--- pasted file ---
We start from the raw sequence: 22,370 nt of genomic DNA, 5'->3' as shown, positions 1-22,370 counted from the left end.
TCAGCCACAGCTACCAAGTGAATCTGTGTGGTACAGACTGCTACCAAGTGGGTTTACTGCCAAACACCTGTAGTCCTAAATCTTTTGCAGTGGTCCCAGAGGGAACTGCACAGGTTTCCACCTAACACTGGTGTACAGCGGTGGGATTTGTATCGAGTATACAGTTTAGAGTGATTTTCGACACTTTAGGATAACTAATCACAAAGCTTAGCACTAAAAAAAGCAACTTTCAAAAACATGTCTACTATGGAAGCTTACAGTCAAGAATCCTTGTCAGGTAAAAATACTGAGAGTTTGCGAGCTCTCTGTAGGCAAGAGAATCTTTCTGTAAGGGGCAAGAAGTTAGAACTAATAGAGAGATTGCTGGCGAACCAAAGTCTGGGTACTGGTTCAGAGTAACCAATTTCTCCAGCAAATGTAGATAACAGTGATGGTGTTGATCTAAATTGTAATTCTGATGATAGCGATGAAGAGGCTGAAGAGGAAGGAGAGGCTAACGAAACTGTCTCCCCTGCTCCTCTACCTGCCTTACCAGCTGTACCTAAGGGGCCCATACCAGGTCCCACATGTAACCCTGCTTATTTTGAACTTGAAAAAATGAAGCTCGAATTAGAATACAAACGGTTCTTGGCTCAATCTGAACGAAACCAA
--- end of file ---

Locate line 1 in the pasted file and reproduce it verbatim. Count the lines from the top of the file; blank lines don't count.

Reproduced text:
We start from the raw sequence: 22,370 nt of genomic DNA, 5'->3' as shown, positions 1-22,370 counted from the left end.